In this compassionate workplace, leaders prioritise the well-being of their employees. They promote work-life balance, offering flexible schedules and remote working options when needed. Mental health and self-care are valued, with resources and support readily available. These are meaningful, responsive to the needs of the employees and prioritised. They are seen as one part of the puzzle and never a ‘quick fix’. Through these programs, team members are supported to build awareness of their own armour: the processes we get caught up in as human beings when we feel threatened or unsafe. Everyone takes responsibility to recognise what they are bringing to work, and are supported to utilise a toolkit of strategies to enhance psychological awareness and build their compassionate resilience.

Recognition and appreciation are also key components of a compassionate workplace. Employees are acknowledged for their hard work and achievements, both publicly and privately. Feedback is provided meaningfully to employees, focused on collaboration, goals, priorities, and strengths. This is offered constructively and with empathy, focusing on growth and development rather than criticism.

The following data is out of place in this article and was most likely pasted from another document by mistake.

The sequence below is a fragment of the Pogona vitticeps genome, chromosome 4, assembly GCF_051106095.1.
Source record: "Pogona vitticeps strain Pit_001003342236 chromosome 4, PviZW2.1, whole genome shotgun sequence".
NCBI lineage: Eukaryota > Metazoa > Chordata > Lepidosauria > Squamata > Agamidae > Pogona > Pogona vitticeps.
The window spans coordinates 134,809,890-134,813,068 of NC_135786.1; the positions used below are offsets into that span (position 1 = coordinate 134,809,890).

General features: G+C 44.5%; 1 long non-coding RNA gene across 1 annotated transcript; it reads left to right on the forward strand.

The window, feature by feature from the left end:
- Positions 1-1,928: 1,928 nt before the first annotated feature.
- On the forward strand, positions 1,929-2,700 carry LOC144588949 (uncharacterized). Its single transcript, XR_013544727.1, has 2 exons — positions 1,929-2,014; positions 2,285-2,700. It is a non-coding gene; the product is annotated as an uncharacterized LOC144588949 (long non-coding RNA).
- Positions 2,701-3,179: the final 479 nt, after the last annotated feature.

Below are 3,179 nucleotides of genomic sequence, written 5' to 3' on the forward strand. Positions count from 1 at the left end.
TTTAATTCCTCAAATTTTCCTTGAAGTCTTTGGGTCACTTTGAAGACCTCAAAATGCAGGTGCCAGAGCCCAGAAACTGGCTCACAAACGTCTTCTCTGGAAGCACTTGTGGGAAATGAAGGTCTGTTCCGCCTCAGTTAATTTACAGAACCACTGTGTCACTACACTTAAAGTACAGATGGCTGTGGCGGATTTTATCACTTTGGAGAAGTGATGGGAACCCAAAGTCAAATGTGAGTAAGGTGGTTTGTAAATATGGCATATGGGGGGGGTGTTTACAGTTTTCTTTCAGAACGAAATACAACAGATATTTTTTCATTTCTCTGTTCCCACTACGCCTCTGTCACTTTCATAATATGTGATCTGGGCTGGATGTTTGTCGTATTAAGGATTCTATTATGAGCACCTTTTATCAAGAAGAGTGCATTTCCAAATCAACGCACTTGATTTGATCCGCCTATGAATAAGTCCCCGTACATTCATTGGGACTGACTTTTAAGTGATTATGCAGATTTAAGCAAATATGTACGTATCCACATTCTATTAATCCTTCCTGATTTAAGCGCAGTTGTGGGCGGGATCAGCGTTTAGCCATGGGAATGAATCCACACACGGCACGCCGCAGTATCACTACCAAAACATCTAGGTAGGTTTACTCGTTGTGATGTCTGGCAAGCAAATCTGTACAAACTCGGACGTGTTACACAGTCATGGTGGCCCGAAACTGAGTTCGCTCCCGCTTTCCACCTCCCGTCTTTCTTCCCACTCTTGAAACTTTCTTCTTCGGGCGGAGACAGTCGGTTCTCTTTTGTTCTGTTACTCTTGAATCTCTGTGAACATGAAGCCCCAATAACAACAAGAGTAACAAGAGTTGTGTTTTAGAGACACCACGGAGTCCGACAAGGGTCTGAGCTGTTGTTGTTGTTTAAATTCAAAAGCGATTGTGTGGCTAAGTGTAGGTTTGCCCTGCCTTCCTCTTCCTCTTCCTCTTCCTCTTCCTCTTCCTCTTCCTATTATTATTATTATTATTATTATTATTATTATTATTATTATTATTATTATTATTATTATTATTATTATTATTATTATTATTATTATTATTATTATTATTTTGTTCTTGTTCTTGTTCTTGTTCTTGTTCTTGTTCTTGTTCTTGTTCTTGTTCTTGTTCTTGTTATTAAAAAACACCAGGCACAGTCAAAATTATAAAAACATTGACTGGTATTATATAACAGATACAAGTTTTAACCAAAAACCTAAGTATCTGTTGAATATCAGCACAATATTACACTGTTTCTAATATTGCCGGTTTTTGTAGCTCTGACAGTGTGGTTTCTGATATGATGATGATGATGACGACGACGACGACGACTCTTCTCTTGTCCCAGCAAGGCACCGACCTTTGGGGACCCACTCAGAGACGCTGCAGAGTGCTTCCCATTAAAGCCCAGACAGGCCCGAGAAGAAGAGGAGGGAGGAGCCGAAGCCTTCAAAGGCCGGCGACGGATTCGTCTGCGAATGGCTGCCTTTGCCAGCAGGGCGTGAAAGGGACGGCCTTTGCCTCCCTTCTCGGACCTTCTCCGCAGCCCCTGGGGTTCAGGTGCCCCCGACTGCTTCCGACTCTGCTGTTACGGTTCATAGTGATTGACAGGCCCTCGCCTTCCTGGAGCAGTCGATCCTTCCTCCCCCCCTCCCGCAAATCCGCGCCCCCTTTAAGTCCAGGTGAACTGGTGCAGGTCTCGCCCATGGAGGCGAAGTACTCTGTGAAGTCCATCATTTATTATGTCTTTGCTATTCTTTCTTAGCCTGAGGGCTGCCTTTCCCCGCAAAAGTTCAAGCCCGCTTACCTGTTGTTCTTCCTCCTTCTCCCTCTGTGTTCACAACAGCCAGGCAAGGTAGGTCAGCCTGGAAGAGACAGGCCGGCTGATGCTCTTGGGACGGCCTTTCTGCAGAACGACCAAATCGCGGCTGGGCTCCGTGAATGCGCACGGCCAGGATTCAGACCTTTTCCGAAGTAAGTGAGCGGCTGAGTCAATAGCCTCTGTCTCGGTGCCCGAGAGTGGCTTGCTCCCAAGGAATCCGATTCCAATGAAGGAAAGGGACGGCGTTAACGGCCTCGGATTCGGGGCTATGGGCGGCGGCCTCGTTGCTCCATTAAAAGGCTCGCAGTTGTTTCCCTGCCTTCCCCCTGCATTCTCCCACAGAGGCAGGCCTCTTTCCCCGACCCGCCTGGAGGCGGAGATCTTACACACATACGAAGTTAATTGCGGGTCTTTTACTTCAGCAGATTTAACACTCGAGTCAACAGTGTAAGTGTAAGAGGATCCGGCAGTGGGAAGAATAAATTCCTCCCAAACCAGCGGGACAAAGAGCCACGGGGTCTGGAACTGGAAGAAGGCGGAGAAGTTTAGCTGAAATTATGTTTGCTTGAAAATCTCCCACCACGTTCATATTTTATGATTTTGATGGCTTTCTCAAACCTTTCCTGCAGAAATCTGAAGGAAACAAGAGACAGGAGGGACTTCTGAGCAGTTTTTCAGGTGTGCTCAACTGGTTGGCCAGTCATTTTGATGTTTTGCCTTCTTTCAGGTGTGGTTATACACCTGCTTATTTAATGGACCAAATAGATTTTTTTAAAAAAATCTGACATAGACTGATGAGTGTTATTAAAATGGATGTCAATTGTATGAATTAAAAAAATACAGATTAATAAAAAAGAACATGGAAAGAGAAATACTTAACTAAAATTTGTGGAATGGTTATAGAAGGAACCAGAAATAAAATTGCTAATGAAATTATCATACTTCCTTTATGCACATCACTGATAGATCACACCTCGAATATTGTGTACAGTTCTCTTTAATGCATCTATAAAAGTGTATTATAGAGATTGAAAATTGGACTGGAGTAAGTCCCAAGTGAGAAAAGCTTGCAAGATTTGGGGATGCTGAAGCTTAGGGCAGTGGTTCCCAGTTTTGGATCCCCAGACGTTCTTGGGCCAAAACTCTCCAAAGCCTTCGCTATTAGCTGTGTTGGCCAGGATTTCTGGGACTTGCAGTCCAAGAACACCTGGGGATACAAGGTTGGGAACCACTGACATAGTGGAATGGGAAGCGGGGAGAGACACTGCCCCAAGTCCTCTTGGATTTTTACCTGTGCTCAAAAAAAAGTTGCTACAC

In this environment, conflicts are addressed promptly and respectfully. Mediation and conflict resolution strategies are employed to ensure a healthy and harmonious work environment. Empathy and understanding are at the core of these discussions, fostering understanding and compromise.